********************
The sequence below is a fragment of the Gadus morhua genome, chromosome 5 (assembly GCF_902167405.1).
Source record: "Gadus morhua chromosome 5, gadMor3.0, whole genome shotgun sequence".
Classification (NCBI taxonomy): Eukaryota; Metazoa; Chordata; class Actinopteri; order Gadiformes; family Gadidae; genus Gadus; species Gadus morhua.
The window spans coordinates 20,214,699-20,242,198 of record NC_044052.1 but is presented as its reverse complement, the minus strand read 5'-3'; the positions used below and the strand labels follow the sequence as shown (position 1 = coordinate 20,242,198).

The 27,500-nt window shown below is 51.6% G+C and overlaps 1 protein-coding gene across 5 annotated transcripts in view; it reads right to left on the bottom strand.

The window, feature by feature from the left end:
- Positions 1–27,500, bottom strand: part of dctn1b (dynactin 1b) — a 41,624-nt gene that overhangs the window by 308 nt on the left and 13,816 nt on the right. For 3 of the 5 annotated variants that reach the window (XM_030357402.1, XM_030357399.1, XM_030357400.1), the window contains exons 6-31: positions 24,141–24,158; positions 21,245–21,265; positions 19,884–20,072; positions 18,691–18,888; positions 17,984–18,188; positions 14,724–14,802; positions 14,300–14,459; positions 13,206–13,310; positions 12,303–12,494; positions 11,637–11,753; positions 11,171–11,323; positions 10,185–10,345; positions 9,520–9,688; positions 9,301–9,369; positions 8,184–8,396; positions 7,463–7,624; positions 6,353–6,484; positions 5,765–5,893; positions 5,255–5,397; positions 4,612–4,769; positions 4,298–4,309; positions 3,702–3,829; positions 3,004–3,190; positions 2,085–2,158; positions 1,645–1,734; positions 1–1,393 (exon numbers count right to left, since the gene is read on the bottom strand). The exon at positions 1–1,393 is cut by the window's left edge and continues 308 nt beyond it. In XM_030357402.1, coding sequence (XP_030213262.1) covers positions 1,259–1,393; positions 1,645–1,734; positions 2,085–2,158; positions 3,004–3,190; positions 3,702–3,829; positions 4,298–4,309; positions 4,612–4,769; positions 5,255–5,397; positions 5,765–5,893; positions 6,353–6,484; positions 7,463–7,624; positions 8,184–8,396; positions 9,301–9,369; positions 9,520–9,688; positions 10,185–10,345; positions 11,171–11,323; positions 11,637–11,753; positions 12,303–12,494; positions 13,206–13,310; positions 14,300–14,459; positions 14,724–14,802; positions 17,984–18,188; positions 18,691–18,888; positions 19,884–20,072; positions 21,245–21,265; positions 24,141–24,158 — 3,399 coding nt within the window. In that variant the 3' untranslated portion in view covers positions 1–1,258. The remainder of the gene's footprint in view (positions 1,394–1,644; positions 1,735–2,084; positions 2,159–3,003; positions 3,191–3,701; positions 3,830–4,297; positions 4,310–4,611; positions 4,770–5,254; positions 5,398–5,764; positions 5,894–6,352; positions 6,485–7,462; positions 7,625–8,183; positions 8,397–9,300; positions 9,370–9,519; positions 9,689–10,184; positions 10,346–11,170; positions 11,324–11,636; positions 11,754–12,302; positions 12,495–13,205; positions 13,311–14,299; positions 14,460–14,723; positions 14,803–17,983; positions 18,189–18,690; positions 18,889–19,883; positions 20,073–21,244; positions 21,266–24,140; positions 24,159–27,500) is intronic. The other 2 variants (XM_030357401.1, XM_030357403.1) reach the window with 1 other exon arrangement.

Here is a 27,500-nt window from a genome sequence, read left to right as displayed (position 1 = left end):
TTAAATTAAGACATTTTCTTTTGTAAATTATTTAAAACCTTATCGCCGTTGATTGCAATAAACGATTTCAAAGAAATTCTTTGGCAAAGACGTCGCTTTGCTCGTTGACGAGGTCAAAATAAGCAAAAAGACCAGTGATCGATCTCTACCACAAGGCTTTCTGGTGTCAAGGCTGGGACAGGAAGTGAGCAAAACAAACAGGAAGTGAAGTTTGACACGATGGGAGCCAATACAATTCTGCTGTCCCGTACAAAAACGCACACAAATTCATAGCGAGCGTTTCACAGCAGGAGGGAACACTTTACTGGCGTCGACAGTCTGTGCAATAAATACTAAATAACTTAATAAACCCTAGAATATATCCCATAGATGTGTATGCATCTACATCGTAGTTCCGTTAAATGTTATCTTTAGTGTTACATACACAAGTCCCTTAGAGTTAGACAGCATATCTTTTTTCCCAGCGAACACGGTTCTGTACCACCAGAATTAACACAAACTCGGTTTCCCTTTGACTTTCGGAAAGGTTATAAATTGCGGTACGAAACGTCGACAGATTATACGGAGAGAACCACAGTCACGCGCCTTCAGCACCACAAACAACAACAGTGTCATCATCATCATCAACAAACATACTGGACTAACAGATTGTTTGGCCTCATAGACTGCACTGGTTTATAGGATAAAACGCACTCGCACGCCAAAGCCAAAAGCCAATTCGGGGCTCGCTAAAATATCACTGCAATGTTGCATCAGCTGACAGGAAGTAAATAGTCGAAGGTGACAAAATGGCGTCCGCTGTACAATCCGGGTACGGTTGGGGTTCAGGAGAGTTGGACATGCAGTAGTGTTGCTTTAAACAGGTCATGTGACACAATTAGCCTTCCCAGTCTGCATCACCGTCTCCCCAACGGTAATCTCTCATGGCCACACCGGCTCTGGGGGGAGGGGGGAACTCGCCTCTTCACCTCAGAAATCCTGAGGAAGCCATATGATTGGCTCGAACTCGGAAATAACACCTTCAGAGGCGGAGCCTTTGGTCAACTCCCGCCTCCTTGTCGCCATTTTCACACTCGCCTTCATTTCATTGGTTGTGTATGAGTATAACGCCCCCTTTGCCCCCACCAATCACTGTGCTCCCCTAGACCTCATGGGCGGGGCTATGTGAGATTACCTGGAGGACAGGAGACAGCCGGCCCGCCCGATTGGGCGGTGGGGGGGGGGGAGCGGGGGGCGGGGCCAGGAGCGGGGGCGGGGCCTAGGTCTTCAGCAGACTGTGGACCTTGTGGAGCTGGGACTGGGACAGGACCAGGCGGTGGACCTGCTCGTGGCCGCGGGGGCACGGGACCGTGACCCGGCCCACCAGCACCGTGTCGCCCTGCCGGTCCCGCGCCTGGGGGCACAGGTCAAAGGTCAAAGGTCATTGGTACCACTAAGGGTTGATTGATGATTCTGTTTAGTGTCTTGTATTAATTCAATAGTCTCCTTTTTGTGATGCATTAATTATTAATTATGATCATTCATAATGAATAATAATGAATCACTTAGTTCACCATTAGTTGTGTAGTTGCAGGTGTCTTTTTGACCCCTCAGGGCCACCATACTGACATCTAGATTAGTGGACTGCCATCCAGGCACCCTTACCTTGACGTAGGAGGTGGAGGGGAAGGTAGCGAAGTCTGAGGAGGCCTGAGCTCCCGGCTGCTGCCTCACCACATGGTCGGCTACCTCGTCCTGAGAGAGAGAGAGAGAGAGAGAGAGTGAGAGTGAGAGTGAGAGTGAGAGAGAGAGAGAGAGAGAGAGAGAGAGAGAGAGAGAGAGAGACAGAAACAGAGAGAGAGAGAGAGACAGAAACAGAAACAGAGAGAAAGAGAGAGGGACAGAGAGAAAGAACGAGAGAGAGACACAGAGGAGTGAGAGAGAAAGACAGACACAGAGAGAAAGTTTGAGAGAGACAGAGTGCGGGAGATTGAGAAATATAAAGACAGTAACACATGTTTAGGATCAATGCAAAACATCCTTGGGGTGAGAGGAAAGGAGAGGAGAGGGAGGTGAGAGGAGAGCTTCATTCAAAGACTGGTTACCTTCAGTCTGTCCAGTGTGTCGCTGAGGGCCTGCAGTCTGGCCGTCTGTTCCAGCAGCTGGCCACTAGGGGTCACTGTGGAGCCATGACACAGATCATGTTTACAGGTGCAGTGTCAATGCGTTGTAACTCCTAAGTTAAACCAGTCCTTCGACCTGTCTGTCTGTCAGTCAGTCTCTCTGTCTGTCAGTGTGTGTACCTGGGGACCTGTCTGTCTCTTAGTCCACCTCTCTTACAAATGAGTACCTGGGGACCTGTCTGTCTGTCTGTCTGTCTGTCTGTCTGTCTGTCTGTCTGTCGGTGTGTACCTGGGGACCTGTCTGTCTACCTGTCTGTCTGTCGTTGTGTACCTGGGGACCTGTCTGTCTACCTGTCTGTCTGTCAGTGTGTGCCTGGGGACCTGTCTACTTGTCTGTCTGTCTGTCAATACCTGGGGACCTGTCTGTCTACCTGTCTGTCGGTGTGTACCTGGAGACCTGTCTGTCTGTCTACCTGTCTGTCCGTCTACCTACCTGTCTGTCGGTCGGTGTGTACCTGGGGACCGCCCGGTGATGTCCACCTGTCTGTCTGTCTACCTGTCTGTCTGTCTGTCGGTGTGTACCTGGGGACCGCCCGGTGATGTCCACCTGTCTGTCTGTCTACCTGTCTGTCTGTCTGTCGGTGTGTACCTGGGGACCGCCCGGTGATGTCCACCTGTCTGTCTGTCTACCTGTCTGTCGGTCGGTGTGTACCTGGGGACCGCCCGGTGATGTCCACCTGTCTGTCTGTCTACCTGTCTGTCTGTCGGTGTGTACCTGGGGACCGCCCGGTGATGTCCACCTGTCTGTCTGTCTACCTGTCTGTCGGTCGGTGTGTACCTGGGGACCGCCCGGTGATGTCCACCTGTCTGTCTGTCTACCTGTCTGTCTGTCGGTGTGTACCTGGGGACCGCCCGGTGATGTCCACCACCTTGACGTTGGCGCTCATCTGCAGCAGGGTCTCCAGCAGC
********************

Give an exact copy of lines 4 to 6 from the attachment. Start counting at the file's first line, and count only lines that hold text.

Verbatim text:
The window spans coordinates 20,214,699-20,242,198 of record NC_044052.1 but is presented as its reverse complement, the minus strand read 5'-3'; the positions used below and the strand labels follow the sequence as shown (position 1 = coordinate 20,242,198).

The 27,500-nt window shown below is 51.6% G+C and overlaps 1 protein-coding gene across 5 annotated transcripts in view; it reads right to left on the bottom strand.

The window, feature by feature from the left end: